- With Mayo Clinic medical oncologist
Timothy J. Moynihan, M.D.read biographyclose window
Timothy J. Moynihan, M.D.Timothy Moynihan, M.D.
"As a practicing medical oncologist, I meet with patients and families every day to help manage their course through this disease called cancer. This experience provides unique insight into the needs of cancer patients, their families and loved ones and brings into sharp focus the need for reliable information to be readily available in terms that can be easily understood." — Dr. Timothy Moynihan
Dr. Timothy Moynihan believes that providing consumers with accurate, timely information on the broad, complex topic of cancer is the biggest challenge facing medical websites. As the guiding force behind our cancer content, he makes sure Mayo Clinic meets the test.
Dr. Moynihan, born in Las Vegas, N.M., and raised in Denver, is a consultant in medical oncology at Mayo Clinic and an associate professor at Mayo Clinic College of Medicine, Rochester, Minn. He's board certified in internal medicine, medical oncology, and hospice and palliative care medicine.
He did his medical oncology training at Johns Hopkins Hospital in Baltimore, and then went on to the University of Minnesota and St. Paul Regions Medical Center for seven years before moving to Mayo Clinic in 1999. Dr. Moynihan is medical director of the Mayo Clinic hospice.
Dr. Moynihan serves as the education chair for the Department of Oncology and the fellowship program director. Four times he has been selected as Teacher of the Year in medical oncology and elected to the Teacher of the Year Hall of Fame.
Past honors include distinguished clinical teacher at the University of Minnesota Medical School, best internist at the Medical College of Wisconsin and recipient of the Upjohn Achievement Award for Excellence in Medicine. Dr. Moynihan serves on several national committees for the American Society of Clinical Oncology.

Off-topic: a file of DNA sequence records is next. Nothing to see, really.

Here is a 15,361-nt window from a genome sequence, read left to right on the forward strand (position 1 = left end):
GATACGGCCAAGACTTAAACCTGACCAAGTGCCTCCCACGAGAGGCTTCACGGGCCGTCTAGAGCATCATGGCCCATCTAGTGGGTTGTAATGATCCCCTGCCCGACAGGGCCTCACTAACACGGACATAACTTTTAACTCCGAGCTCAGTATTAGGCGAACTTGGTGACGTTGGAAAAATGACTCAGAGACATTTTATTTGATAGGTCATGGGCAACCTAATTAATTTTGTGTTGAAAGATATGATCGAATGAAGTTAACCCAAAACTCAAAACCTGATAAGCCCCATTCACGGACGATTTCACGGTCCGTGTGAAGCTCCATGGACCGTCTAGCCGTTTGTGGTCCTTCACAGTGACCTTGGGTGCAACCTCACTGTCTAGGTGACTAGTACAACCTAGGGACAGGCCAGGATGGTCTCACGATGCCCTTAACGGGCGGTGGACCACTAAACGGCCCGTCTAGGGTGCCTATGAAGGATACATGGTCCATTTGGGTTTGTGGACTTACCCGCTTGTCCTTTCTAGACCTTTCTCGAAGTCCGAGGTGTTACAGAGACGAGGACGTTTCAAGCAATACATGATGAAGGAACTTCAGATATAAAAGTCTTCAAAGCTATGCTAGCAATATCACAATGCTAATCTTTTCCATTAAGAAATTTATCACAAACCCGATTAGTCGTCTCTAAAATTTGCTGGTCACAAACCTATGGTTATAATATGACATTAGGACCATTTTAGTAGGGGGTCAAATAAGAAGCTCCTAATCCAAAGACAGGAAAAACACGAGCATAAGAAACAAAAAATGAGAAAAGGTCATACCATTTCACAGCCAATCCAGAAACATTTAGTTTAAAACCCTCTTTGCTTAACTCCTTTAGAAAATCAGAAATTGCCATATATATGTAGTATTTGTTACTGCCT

"The Internet provides a ready source of information on a wide range of topics of interest to those affected by cancer," Dr. Moynihan says. "The difficulty is trying to decide which sites provide reputable information and which information is relevant to each individual patient. The long history and tradition of excellence associated with Mayo Clinic assures you that information provided will be reliable, up-to-date and comprehensive."
Risk factors (1)
- Cellphones and cancer: What's the risk?
Tests and diagnosis (3)
- Tumor vs. cyst: What's the difference?
- Atypical cells: Are they cancer?
- Small cell, large cell cancer: What this means
Treatments and drugs (6)
- Chemotherapy and sex: Is sexual activity OK during treatment?
- What is compassionate use of experimental drugs?
- Magic mouthwash: Effective for chemotherapy mouth sores?
- see all in Treatments and drugs
Alternative medicine (2)
- Curcumin: Can it slow cancer growth?
- High-dose vitamin C: Can it kill cancer cells?
Tumor vs. cyst: What's the difference?
What's the difference between a tumor and a cyst? Could a cyst be cancerous?
from Timothy J. Moynihan, M.D.
Tumors and cysts are two distinct entities.
Cyst. A cyst is a sac that may be filled with air, fluid or other material. A cyst can form in any part of the body, including bones, organs and soft tissues. Most cysts are noncancerous (benign).
Some common examples of cysts include sebaceous cysts, small bumps that form just beneath the skin and ovarian cysts. It's important to note, however, that nearly all cancers are capable of producing cysts.
- Tumor. A tumor is any abnormal mass of tissue. Like a cyst, a tumor can form in any part of the body. A tumor can be benign or cancerous (malignant).
To determine whether a cyst or tumor is benign or malignant, a sample of the affected tissue — or, in some cases, the entire suspicious area — is removed and studied under a microscope. This is known as a biopsy.Next question
Atypical cells: Are they cancer?
- Dictionary of cancer terms: C. National Cancer Institute. http://www.cancer.gov/dictionary?expand=C. Accessed June 14, 2013.
- Dictionary of cancer terms: T. National Cancer Institute. http://www.cancer.gov/dictionary?expand=T. Accessed June 14, 2013.
- Dictionary of cancer terms: B. National Cancer Institute. http://www.cancer.gov/dictionary?expand=B. Accessed June 14, 2013.
- Moynihan TJ (expert opinion). Mayo Clinic, Rochester, Minn. June 15, 2013.